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Home > Regulation Best Practice > Tripping over Prudence—Ideas for a Sensible Fix for Basel II

Regulation Best Practice

Tripping over Prudence—Ideas for a Sensible Fix for Basel II

by Samuel Sender and Noel Amenc

Executive Summary

  • Why the combination of government bail-out money and retained capital ratios is flawed

  • The feedback loop involved in marked-to-market amplifies book risk in a downturn and distorts management and regulatory responses

  • The importance of creating a buffer

  • Floor and target capital levels generate substantial advantages in providing banks with more flexibility in a crisis

  • Off-balance sheet disclosures will be addressed by the new regulatory requirements as part of the risks on which banks will have to manage and report.


One of the great ironies of the present crisis, given the prevailing consensus that it was too much easy, low-cost credit that caused the US housing bubble, and sent investors off in search of higher returns, is the way the crisis has been exacerbated by undue regulatory prudence. For this, Basel II, as it currently stands, must take some of the blame, as must regulators around the world, who have failed so far to take sensible action to mitigate the effects of Basel II.

Certainly, governments around the world have been taking action, often fairly dramatic action, to pump money into the banking system, and this might look anything but prudent when considered from the standpoint of the long-term debt that countries are generating for future generations. Yet the iron hand of prudence remains, in that there has, at the time of writing (mid-March 2009), as yet been no relaxing of bank capital ratios.

An Unhappy Combination

This combination of government bail-out money and retained capital ratios does not stand up well to analysis. It is only necessary to grasp the scale of total assets in the global banking system for the point to emerge. Total bank assets are as great as the combined total of the stock-market capitalization of all the world’s exchanges added to total public-debt securities. This is more than twice the size of total global pension-fund assets, and more than 40% larger than world GDP. It follows that 8–10% of this total is a very big number indeed, which is what the Basel II capital-adequacy ratios demand banks retain as, basically, unusable capital in their capital reserves.

One of the issues here is that Basel II mandates that banks raise capital or cut lending as their risks are perceived to increase. That this is pro-cyclical is a point that has been made many times. It constrains banks precisely when a cure for the global predicament is for them to lend (reasonably prudently) to corporates, municipalities, and housing markets.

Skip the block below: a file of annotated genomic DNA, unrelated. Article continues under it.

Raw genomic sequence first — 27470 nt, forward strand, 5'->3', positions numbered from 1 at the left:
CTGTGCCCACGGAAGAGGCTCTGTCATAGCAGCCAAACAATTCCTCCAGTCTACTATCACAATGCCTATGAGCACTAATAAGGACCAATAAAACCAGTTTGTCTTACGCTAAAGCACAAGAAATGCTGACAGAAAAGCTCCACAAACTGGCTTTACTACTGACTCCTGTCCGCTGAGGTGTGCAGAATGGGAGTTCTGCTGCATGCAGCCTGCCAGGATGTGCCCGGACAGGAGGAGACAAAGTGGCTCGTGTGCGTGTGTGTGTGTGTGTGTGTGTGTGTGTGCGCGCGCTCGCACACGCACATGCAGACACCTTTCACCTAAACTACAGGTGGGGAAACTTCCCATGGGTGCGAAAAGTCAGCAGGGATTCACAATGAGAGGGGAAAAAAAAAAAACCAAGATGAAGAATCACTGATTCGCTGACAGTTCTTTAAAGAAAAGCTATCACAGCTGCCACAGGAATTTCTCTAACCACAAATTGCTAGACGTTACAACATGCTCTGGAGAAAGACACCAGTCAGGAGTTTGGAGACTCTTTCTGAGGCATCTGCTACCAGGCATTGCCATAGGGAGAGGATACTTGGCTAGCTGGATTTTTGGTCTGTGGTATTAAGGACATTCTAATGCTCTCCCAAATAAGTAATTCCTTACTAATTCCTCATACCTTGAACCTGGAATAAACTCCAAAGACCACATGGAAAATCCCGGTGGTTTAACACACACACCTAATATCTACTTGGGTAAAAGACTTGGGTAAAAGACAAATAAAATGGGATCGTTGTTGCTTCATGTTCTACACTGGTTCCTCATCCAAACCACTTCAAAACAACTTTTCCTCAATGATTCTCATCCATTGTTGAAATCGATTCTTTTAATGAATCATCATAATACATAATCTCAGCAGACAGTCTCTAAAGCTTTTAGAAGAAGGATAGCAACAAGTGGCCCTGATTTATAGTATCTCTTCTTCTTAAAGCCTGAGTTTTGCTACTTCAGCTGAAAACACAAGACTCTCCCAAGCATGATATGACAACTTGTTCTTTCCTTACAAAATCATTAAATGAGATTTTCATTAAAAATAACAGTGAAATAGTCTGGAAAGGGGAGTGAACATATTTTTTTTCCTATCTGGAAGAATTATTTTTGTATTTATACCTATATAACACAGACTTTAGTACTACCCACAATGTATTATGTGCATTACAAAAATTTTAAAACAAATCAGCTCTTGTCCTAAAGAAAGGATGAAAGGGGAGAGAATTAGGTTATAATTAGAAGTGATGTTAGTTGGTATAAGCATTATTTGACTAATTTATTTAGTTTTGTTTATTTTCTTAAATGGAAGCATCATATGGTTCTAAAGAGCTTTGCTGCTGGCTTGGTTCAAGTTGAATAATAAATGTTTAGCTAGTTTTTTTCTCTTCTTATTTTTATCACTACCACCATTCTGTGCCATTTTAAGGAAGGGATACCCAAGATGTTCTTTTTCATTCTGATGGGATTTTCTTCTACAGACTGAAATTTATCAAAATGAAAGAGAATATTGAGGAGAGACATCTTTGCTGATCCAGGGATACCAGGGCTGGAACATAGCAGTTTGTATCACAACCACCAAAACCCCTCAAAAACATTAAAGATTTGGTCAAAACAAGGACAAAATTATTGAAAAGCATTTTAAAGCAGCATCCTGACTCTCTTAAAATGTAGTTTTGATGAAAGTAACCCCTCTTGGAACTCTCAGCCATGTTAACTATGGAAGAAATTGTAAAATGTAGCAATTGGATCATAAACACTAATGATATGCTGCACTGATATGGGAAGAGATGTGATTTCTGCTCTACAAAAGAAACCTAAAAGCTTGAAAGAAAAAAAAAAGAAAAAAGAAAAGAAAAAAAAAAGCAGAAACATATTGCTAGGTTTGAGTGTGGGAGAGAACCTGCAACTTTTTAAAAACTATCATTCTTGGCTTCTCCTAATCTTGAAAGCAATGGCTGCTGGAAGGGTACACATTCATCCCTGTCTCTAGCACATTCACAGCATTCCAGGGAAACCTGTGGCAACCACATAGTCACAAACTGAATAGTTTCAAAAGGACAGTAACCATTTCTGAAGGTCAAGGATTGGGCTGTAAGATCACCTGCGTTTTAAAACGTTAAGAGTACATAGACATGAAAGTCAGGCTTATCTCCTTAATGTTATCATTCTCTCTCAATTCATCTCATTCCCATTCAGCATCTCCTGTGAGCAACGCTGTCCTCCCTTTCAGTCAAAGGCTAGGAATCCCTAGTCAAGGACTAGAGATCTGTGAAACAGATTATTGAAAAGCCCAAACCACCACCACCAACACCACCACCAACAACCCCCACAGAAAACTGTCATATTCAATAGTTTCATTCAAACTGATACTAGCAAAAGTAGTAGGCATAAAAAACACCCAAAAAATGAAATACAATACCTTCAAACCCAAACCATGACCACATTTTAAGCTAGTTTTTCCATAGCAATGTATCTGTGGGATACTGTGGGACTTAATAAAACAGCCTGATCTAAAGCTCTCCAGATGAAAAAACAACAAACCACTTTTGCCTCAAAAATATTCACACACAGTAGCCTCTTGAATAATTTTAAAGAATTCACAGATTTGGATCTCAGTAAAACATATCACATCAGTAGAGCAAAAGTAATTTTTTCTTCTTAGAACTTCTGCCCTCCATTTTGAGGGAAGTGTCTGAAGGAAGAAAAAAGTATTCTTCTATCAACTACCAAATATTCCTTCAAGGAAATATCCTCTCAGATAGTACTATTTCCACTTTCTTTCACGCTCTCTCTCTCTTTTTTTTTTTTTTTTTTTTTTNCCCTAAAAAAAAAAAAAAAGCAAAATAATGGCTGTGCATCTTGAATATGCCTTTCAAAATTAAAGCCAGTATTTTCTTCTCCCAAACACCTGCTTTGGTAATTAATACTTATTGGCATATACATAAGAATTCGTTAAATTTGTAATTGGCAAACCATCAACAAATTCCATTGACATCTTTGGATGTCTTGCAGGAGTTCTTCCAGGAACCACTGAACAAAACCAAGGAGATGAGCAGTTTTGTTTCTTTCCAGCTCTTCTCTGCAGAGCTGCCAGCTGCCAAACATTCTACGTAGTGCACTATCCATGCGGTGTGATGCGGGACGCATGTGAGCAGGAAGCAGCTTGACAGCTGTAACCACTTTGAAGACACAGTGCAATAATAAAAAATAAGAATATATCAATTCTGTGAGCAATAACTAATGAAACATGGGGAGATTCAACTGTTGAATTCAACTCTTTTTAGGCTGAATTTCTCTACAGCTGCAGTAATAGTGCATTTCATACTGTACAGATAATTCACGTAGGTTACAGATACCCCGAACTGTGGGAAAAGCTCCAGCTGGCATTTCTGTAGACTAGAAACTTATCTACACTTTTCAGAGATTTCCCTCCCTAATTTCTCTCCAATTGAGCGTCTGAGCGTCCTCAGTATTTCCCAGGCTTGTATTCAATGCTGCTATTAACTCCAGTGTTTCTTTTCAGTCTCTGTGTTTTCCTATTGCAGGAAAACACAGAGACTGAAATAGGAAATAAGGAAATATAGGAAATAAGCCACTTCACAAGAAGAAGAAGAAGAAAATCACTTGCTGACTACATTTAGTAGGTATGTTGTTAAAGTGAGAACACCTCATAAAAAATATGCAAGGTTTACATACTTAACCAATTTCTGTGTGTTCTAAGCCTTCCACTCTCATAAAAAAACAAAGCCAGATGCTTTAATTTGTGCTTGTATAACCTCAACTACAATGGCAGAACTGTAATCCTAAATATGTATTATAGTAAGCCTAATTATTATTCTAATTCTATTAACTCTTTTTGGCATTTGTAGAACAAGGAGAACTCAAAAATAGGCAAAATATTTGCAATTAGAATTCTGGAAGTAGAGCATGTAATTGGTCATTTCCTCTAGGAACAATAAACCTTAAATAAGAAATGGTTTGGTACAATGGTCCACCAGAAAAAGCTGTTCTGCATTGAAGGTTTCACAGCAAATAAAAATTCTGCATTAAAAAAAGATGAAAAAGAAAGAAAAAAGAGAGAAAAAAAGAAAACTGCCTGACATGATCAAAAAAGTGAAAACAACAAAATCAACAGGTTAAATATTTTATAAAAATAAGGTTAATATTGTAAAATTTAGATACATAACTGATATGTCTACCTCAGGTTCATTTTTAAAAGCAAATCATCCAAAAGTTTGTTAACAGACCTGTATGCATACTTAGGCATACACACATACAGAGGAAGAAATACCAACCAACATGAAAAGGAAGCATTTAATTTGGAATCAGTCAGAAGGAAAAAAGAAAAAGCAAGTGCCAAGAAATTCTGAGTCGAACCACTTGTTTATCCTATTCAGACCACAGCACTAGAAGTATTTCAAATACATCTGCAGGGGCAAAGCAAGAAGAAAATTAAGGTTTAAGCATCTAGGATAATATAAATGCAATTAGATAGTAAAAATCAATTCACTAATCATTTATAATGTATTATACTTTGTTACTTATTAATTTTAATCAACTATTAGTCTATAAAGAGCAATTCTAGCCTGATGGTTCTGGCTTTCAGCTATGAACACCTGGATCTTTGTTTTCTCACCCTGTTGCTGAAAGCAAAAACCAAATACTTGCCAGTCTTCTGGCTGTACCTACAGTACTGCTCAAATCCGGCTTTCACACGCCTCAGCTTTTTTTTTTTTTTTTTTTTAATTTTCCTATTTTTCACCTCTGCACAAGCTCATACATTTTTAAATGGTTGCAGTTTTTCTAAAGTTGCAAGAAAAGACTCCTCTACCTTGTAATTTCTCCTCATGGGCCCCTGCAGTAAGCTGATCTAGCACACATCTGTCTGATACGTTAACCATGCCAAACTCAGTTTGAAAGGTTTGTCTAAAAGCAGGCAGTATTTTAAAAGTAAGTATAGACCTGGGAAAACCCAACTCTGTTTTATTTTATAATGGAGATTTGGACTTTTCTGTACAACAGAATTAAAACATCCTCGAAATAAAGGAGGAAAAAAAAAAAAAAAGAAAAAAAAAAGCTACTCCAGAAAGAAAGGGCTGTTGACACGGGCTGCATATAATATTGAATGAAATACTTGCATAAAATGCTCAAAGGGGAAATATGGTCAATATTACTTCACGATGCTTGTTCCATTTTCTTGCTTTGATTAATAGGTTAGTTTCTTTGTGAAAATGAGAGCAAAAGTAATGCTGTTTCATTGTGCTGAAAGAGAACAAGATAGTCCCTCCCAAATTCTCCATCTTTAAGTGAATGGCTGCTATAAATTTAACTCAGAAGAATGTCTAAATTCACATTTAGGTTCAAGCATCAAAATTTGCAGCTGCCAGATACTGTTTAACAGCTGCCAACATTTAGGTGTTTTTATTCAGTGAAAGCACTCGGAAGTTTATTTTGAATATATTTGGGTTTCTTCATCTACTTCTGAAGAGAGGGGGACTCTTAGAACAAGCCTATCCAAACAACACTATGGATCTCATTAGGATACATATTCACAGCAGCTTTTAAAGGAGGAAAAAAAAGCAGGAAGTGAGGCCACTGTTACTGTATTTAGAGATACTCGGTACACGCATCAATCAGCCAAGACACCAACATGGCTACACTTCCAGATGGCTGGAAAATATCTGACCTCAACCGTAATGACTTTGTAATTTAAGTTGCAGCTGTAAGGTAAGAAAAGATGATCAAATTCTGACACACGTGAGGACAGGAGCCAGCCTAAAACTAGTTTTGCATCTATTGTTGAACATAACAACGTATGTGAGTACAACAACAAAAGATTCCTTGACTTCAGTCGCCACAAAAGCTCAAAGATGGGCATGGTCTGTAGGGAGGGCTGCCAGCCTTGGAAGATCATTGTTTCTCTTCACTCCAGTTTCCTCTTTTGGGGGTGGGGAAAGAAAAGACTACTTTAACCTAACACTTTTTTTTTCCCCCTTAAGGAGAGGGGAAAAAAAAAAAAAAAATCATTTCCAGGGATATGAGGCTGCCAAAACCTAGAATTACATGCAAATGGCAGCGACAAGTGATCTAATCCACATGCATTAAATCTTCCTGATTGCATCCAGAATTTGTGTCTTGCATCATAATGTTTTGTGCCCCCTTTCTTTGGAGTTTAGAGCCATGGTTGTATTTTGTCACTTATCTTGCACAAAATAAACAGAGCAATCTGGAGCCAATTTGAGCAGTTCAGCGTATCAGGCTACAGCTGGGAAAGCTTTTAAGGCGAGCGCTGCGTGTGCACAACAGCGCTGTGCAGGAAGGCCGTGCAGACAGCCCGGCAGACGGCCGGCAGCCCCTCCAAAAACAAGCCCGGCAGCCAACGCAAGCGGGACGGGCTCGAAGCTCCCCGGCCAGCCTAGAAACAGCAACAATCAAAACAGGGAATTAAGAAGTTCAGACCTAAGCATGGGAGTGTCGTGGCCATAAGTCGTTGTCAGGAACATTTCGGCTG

When bank assets suffer large depreciations, and suppliers of capital are not present in the market, the lack of the ability of banks to restore capital ratios means that their desire to cut lending halts the economy. For this reason, regulators need to allow banks to have temporarily lower capital ratios during downturns. In the present case, it took more than six months, after the Lehman bankruptcy, for the Basel Committee simply to admit that they were prepared to take action to alleviate the pro-cyclical nature of Basel II, and to state it would not advocate raising capital requirements during this period of economic stress. Whereas, an immediate reaction was needed, at least from national regulators, given the lack of a global supervisor at that time. National regulators and supervisors had the chance to define more precisely the buffers expected under Pillar II, without formally departing from the Basel accord, because buffers above the 4% minimum Tier I requirement are only defined in a qualitative manner in the Basel accord.

During the recent downturn, Basel II has, instead of easing the banking situation and freeing up capital to support lending, forced yet more funds to be locked up in capital reserves, thus deepening the downward cycle (the meaning, of course, of being pro-cyclical).

The point has also been made many times that marked-to-market accounting rules, as introduced by the International Financial Reporting Standards, exacerbate the impact of Basel II on bank capital ratios, by amplifying notional book risk, which raises the capital ratio and further constrains liquidity, in a vicious feedback loop. The direct result is the appearance of systemic risk in the global banking sector, which only governments appear to have the necessary “deep pockets” to resolve—hence the general decision by national governments to pour money into the system. Because of delays in government decisions, this also involves the risk of inefficient public intervention: while governments were fixing the bank capital ratios, the economy was experiencing a large downturn; now that they are trying to support the economy, rising default rates mean bank capital ratios are hit for the second time.

This policy also runs some very severe fiscal risks. It may well weaken both the banking system and public finances. The Financial Times, for example, recently likened the government’s underwriting of UK bank debts to the predicament of a python engaged in trying to swallow a hippopotamus. In this analogy, an investor might feel uneasy betting their house on the snake’s digestive capacity, and, in fact, the markets have rendered their judgment in the downward spiral of both bank share prices and ratings for sovereign debt (including sovereign CDS spreads).

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